If artists are not complaining about where they work, they are out chasing rabbits. The one thing a foxhunter does not want in his dogs are those who chase rabbits. All too often, artists lets the telephone, friends, family, social networking, children, depression, substance abuse and addictions, distract them from working on their craft. Art is a jealous lover; she wants all your attention.

4.  Business knowledge or the lack thereof. The one thing I admire about those artists who do crafts for a living is they see their art as a product. They understand they are in business to earn a living from what they produce with their hands. They have no problem being commercial. Those, whose minds are warped by the “art-talk schools”, see selling what they make as prostituting themselves.

Another big reason artists remain in the less than $1,000 per year income bracket is they never build a business plan. No business plan means certain failure. They get hung up on creating, not figuring how they will sell all the “stuff” they make. Unless you can see your art as a product and yourself as a businessperson selling that product, you will forever remain at the bottom. Art is a business, just the same as clock making. The only difference: there is a need for clocks. There is no need for what we make; we are selling “wants” not “needs”.

5.  Jealousy.
I read where Picasso was jealous of Braque and Braque was jealous of Othon Friez. For those of you who have never heard of Othon Friez (1879–1949), he never reached much fame; however, when he and Braque painted together for a few years, he had a much easier time executing his skill than Braque, thus the jealousy.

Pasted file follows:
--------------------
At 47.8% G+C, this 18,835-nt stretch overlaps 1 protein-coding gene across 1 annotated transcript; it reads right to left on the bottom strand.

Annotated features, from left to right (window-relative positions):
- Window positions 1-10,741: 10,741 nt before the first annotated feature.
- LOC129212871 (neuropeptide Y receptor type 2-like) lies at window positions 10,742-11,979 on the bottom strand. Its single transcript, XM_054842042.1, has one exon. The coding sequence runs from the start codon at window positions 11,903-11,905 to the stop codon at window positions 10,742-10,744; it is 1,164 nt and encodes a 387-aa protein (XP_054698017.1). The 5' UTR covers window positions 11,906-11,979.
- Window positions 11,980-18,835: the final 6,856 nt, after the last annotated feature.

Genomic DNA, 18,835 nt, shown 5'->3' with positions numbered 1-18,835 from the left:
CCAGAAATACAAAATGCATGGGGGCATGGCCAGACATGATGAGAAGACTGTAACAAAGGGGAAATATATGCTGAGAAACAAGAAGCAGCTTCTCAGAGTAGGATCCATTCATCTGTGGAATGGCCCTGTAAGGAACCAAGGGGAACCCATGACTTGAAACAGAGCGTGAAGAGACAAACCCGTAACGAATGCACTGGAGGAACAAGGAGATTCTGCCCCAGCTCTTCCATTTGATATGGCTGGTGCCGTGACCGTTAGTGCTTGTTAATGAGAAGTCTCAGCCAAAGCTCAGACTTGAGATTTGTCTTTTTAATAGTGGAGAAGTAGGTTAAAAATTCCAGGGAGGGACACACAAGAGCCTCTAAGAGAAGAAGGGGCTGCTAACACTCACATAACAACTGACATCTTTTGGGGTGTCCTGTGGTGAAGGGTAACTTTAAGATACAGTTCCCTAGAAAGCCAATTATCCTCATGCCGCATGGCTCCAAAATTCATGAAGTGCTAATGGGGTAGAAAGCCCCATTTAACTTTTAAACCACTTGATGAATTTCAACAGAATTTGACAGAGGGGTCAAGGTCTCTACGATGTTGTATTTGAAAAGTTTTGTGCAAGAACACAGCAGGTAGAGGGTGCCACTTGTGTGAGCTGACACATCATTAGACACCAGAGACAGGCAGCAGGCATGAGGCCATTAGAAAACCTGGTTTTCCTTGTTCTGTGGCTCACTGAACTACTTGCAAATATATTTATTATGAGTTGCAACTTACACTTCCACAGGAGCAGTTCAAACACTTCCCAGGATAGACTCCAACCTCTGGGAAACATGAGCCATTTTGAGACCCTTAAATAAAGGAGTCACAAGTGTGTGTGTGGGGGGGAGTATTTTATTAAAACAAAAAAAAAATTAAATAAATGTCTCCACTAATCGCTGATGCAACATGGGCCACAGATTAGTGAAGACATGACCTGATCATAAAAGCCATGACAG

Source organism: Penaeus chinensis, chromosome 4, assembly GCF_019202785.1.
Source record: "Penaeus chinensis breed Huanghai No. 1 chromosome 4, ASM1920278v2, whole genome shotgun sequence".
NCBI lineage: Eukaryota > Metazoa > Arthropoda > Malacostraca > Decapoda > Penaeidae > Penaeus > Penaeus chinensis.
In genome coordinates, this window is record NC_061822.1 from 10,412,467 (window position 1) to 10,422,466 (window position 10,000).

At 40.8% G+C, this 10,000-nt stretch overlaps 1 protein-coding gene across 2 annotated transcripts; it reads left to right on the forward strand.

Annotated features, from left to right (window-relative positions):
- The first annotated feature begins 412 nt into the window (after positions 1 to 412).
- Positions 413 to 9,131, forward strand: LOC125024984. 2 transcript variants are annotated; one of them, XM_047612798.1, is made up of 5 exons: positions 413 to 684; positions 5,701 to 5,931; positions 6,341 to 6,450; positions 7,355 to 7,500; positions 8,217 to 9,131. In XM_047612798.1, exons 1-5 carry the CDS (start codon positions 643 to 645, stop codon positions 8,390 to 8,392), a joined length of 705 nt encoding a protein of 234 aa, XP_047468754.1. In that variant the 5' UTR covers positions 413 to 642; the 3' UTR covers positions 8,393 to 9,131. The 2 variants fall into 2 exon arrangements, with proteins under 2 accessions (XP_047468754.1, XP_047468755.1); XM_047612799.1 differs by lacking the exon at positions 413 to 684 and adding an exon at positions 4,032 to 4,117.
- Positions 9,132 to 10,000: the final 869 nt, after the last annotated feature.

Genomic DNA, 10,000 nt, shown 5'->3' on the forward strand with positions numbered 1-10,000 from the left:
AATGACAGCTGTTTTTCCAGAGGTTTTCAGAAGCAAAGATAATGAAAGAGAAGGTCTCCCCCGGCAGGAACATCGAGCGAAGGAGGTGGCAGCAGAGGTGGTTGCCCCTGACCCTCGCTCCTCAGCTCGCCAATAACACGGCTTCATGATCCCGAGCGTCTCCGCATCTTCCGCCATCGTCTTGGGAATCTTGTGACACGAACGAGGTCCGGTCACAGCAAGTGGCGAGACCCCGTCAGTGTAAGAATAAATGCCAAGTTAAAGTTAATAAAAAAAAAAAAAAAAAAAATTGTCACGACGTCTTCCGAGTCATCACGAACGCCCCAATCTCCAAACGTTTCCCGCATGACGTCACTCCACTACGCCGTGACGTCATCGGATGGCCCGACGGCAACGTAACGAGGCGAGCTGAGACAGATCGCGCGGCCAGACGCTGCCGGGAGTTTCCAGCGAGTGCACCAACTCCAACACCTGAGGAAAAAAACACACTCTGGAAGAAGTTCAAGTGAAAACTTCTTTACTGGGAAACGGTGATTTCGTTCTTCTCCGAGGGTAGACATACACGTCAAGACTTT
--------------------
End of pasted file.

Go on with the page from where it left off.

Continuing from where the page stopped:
I heard an artist say one time that he was jealous of the young children artists becoming so famous. I explained he only knew part of the story. One of the young “superstars” came to America with her parents from the war-torn Bosnia. Alexandra Nechita was eight years old when her parents bought her books on famous modern painters, stuck her in the basement and told her to paint. They found a promoter to market her as a “prodigy”. He invested $200,000 and began the process of setting up a marketing plan. The promoter took 75% of all the money earned. The young lady became a star and the promoter got filthy rich. I ask you, Why be jealous of a child who has been robbed of her youth? We have met her on two occasions and find she has sadness in her eyes.

The only person who is hurt by jealousy is you. We harbor no jealousy. Eliminate that word from your life. Happiness is more important than money. I talk a lot about money in my books but only to show you wealth can be achieved. I don’t suggest you covet filthy lucre.

6.  Pricing.
Art is only worth what people perceive it to be. Fine art is not something you do by the hour. A Van Gogh sold for $80 million because someone believed the painting was worth that amount. We look at our art as something we do where people are paying us to learn the trade. Every time a painting sells we need to replace the piece. We can use the money received from that sale to live to paint another one.